Talladega Superspeedway

Extreme Engineering

Inducted in 2013

Talladega Superspeedway, NASCAR’s longest, fastest, steepest and most competitive racetrack, provides the ultimate racing experience. Records for speed and competition have been established at Talladega. If stock-car racing is an extreme sport, Talladega Superspeedway is undoubtedly its most extreme venue. After more than 40 years, the engineering at the Superspeedway is still considered extraordinary and is the ruler in which all other racetracks are measured.

In 1967, William H. France partnered with William W. Moss, a University of Alabama College of Engineering graduate, and his company to design and build a big brother to France’s speedway in Daytona Beach. Talladega, Ala., emerged as the top choice among several possible sites in the Southeast, with the main criteria for selection being availability of land, access to the interstate and a population base of at least 20 million people within 300 miles. The $4-million project was opened in 1969 as Alabama International Motor Speedway and renamed Talladega Superspeedway in 1989. The first event held was the ‘BAMA 400 Grand Touring Race on Sept. 13, 1969.

The track is 2.66 miles long, four lanes wide and banked 33 degrees on each end, with 18-degree banking in the tri-oval. The backstretch is nearly 4,000 feet long and stock cars have reached speeds in excess of 220 mph in competition. The grandstands seat 112,000 and the 240-acre infield holds many thousands more.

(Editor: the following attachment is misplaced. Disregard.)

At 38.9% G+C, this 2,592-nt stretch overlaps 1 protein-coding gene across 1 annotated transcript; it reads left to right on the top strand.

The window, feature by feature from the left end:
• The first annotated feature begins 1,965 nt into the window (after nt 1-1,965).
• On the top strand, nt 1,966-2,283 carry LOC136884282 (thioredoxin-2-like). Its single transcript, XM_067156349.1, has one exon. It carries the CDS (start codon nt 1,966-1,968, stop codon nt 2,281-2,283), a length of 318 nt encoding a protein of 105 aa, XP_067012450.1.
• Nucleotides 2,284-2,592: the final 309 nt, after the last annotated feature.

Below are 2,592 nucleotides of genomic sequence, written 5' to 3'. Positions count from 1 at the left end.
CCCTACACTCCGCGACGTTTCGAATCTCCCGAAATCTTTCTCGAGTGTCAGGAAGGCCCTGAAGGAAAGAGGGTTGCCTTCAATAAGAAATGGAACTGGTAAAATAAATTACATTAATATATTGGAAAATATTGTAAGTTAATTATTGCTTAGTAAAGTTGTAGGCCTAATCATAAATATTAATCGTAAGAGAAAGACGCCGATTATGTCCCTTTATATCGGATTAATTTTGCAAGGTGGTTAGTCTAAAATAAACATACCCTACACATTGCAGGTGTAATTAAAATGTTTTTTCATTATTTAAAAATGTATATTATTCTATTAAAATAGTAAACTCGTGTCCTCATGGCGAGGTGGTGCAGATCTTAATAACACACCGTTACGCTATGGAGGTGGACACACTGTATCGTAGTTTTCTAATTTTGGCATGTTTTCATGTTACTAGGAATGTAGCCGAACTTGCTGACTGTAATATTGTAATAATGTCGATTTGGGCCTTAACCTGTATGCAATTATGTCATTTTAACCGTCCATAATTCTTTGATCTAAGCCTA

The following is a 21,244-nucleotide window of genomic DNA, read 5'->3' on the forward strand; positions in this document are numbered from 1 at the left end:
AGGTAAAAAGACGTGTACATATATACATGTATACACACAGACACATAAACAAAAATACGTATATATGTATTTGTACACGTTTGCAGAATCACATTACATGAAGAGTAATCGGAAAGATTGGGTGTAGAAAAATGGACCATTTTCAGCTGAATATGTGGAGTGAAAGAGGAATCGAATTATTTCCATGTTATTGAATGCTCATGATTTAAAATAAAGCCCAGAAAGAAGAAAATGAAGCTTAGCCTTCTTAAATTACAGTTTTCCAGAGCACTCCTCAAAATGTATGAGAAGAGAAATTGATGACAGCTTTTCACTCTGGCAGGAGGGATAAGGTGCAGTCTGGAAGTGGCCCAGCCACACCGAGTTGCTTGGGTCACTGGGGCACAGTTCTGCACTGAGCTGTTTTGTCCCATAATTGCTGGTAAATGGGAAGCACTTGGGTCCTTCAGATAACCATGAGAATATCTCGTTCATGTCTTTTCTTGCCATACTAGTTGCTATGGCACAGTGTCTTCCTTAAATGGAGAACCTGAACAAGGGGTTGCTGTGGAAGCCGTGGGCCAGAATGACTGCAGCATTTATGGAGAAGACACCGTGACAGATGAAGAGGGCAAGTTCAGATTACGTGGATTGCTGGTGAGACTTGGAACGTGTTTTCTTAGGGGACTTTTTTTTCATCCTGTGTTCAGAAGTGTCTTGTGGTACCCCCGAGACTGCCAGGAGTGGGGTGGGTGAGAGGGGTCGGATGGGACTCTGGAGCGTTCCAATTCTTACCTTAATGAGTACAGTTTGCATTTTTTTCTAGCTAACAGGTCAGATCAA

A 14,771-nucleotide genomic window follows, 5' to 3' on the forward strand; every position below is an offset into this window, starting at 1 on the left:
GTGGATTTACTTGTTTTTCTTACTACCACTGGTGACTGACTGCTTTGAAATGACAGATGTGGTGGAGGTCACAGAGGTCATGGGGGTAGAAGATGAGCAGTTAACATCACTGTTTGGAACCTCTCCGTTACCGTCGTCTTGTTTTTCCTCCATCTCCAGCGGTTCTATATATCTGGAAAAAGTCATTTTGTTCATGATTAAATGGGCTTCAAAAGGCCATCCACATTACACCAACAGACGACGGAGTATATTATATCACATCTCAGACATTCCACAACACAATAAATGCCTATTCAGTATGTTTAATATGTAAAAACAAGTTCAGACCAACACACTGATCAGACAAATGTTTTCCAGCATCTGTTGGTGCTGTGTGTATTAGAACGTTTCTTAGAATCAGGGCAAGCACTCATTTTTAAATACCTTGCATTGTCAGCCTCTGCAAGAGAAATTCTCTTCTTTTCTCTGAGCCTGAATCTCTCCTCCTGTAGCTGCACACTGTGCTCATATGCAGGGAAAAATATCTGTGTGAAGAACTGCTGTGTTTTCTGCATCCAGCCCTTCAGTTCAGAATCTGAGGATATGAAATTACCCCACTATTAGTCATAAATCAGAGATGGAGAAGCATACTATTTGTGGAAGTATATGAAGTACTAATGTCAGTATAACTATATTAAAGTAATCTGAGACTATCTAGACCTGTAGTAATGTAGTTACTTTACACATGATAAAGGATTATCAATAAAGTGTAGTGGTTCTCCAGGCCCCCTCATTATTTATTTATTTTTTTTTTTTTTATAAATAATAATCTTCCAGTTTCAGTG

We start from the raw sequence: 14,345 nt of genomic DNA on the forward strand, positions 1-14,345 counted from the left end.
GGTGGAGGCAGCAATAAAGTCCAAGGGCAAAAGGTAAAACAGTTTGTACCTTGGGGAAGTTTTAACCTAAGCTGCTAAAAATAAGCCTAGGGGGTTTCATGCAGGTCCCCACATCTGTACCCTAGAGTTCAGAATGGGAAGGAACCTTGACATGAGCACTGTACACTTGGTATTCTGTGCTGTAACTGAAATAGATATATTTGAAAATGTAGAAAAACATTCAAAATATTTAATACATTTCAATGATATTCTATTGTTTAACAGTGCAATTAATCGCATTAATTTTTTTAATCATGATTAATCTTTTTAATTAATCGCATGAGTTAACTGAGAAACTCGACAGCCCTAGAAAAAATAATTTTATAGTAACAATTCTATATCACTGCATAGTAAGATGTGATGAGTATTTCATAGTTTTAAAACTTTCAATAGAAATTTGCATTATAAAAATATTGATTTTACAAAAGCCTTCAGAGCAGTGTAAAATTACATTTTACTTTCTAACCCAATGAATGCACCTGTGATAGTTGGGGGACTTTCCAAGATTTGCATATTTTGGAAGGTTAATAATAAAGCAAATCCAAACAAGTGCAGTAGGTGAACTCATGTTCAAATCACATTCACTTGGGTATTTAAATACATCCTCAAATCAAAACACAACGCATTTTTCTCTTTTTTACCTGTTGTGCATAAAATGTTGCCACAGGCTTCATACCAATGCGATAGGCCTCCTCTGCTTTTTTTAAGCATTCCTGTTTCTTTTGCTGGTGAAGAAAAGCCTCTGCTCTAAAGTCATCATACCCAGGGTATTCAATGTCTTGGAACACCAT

The speed at Talladega Superspeedway is so high that it is one of only two racetracks on the NASCAR circuit that force teams to use a restrictor plate limiting the engine’s horsepower to restrict their top speeds. There is an interesting aerodynamic side effect of this restriction; it allows two cars running together to go much faster than a single car. As a result, Talladega Superspeedway races frequently have a large pack of cars running just inches away from each other.

Safety at Talladega Superspeedway is enhanced by steel and foam energy reduction barriers on all four turns, the tri-oval and the inside retaining wall of the backstretch. Because of its excellent driving conditions, the Superspeedway is used for automotive testing and photo shoots for films and television.

Talladega Superspeedway holds the NASCAR records for number of lead changes, number of different leaders and number of passes on the track during an event, as well as fastest qualifying speed and fastest average race speed.

According to an economic impact study, Talladega Superspeedway’s total economic impact is $407 million annually for the state and region. Races and other activities at the track result in $149 million of labor income for workers throughout Alabama each year, benefiting workers in all sectors of the state’s economy. The Superspeedway accounts for 11 percent of all tourism revenue in the state. During the two race weekends each year, 83 percent of a 2-cent rural sales tax in Talladega County is collected.

The track currently hosts NASCAR’s Sprint Cup Series, Nationwide Series and the Camping World Truck Series.

The Hall of Fame is overseen by engineering colleges and schools at Auburn University, Alabama A&M University, The University of Alabama, Tuskegee University, University of Alabama at Birmingham, University of Alabama in Huntsville and University of South Alabama. It is administratively managed through the UA College of Engineering.

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